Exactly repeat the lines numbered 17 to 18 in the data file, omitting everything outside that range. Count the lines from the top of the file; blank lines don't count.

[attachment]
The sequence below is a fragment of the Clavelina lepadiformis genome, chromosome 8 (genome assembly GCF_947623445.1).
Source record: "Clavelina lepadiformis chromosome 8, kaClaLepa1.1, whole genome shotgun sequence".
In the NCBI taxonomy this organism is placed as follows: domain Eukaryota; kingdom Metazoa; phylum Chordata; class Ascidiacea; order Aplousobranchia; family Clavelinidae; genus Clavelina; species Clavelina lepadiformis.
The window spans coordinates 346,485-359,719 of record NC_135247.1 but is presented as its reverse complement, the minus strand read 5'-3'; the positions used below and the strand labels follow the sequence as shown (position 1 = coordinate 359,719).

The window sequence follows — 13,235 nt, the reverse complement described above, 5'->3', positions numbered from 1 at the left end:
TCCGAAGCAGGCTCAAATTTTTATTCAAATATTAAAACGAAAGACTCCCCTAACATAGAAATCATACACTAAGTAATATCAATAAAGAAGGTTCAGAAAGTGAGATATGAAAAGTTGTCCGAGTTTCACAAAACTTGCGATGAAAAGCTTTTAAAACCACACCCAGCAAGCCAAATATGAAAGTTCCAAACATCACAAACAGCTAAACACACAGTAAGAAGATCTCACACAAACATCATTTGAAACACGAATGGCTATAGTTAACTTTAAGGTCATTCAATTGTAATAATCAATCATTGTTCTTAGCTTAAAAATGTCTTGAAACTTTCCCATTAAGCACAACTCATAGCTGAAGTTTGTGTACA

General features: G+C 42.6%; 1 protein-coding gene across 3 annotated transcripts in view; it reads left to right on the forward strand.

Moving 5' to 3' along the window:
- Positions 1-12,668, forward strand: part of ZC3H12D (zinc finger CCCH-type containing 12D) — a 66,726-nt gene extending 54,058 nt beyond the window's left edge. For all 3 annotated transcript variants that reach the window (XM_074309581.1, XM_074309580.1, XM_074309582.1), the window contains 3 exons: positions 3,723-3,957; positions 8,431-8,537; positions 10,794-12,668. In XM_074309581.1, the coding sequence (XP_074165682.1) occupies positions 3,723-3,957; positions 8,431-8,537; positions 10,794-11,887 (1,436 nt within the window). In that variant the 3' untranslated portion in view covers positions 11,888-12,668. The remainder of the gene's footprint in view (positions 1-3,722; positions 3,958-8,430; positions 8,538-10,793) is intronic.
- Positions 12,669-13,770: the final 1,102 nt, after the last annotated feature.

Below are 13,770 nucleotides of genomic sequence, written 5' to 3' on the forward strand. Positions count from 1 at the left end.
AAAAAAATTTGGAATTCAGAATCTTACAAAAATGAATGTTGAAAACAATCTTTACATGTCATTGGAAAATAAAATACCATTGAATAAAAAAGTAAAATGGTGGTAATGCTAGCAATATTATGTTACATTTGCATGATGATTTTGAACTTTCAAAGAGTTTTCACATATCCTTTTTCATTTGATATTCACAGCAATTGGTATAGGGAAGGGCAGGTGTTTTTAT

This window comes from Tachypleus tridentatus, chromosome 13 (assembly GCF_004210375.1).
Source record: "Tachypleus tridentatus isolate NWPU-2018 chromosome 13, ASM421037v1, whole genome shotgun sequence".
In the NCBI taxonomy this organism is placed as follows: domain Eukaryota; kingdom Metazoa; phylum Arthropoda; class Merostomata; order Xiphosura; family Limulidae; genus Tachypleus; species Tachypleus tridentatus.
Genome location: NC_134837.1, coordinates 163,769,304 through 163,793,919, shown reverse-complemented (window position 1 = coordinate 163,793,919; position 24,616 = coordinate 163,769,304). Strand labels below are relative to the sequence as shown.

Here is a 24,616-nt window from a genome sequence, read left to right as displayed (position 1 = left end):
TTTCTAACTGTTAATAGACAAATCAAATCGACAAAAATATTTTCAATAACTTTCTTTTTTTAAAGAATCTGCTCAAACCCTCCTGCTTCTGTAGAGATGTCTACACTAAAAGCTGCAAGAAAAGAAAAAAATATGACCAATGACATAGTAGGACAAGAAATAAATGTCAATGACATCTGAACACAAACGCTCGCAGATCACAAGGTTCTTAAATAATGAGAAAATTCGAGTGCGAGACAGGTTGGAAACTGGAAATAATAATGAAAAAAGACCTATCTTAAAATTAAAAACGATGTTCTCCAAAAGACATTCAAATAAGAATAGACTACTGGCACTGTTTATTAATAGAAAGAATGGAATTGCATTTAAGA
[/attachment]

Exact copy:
Here is a 24,616-nt window from a genome sequence, read left to right as displayed (position 1 = left end):
TTTCTAACTGTTAATAGACAAATCAAATCGACAAAAATATTTTCAATAACTTTCTTTTTTTAAAGAATCTGCTCAAACCCTCCTGCTTCTGTAGAGATGTCTACACTAAAAGCTGCAAGAAAAGAAAAAAATATGACCAATGACATAGTAGGACAAGAAATAAATGTCAATGACATCTGAACACAAACGCTCGCAGATCACAAGGTTCTTAAATAATGAGAAAATTCGAGTGCGAGACAGGTTGGAAACTGGAAATAATAATGAAAAAAGACCTATCTTAAAATTAAAAACGATGTTCTCCAAAAGACATTCAAATAAGAATAGACTACTGGCACTGTTTATTAATAGAAAGAATGGAATTGCATTTAAGA